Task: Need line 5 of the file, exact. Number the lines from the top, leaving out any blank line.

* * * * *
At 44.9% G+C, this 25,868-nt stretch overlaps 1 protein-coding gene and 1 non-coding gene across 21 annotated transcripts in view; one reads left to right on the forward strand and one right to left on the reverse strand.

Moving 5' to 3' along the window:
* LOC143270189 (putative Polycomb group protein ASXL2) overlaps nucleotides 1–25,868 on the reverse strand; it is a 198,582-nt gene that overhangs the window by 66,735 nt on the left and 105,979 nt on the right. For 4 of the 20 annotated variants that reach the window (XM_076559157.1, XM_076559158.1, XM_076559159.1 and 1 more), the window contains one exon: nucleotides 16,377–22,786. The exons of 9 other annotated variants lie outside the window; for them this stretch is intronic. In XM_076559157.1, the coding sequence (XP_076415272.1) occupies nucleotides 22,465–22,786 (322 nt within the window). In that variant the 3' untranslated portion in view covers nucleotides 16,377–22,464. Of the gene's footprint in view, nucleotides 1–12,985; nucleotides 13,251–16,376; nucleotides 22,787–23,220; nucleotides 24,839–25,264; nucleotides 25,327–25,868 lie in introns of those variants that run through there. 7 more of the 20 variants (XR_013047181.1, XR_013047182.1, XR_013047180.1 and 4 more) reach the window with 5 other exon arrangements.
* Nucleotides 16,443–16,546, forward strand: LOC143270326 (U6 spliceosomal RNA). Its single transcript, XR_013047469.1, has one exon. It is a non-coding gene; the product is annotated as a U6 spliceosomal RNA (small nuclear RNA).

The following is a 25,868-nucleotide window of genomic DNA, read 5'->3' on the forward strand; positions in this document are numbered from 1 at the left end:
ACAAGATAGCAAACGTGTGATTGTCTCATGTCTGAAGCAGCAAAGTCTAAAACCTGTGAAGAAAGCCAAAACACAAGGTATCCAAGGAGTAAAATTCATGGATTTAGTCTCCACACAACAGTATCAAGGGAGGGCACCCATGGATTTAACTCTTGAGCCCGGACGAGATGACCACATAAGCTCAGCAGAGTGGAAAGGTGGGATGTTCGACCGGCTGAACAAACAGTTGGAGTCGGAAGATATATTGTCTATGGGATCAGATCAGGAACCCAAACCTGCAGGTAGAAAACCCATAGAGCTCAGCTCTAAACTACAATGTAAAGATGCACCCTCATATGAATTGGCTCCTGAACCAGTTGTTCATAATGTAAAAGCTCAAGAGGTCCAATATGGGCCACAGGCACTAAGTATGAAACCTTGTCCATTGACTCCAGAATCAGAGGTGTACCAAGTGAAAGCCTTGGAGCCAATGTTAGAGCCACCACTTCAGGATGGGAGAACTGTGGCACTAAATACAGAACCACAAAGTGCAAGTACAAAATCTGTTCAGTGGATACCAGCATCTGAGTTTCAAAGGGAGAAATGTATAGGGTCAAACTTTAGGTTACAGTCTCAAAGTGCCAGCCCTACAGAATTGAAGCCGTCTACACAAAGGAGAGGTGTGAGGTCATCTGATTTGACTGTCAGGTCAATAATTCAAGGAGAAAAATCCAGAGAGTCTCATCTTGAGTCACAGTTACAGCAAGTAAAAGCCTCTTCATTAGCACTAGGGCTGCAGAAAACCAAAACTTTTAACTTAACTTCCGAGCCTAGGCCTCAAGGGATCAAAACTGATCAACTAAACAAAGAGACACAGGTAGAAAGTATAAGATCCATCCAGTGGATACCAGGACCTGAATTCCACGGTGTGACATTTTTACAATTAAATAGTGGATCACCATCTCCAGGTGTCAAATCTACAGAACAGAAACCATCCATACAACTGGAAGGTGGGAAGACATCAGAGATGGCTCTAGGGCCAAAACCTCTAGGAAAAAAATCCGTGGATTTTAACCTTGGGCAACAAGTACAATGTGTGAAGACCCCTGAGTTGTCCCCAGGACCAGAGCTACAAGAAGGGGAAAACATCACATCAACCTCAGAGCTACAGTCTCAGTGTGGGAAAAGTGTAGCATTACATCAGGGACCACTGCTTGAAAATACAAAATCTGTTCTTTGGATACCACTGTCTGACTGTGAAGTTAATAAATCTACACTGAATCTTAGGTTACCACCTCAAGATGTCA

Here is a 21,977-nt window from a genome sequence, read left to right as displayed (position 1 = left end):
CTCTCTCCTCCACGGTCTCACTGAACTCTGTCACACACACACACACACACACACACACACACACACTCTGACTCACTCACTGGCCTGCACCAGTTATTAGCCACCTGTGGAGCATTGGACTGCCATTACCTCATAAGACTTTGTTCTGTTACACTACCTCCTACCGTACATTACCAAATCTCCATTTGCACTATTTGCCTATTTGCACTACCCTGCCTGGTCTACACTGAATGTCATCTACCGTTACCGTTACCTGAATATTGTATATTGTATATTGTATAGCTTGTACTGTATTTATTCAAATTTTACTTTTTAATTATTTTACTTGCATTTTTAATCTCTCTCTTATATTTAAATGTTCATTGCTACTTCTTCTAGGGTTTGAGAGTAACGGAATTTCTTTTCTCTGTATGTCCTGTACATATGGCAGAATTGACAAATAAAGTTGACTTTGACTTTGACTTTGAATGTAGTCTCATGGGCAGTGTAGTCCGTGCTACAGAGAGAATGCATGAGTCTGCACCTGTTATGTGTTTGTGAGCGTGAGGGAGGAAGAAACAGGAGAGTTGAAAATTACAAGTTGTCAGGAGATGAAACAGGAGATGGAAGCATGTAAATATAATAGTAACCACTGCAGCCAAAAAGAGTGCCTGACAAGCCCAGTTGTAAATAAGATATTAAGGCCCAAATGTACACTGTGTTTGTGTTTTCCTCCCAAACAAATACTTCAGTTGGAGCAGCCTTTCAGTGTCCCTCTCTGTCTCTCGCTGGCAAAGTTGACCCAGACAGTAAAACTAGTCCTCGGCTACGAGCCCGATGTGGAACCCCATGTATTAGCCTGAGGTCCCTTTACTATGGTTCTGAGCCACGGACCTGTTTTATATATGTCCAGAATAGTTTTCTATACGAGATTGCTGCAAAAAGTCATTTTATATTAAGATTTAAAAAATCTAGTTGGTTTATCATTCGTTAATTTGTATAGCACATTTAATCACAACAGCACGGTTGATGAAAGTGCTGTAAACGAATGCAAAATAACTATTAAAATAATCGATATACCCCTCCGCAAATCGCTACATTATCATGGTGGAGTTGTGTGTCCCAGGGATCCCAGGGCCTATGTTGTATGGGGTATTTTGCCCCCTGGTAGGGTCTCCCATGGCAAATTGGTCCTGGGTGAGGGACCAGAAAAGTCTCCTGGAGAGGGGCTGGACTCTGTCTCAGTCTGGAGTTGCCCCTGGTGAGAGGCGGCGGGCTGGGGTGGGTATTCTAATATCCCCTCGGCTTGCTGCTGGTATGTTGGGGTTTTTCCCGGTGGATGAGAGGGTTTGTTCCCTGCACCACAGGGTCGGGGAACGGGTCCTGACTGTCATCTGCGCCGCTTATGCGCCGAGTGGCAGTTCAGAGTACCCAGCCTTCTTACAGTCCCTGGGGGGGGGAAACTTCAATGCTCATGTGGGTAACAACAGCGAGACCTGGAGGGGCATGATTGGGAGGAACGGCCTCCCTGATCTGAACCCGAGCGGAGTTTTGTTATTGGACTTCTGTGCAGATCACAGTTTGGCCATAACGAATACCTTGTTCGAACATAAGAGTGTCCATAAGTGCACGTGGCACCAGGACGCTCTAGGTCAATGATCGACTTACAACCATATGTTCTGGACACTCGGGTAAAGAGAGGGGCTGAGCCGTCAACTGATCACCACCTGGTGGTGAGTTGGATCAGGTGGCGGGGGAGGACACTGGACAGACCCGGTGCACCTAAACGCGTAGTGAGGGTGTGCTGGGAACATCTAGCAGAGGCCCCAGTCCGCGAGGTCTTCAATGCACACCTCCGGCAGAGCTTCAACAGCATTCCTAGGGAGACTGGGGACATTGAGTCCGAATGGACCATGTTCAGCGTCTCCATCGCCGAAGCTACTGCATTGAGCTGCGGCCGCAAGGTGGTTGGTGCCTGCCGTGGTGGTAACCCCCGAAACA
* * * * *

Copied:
The following is a 25,868-nucleotide window of genomic DNA, read 5'->3' on the forward strand; positions in this document are numbered from 1 at the left end: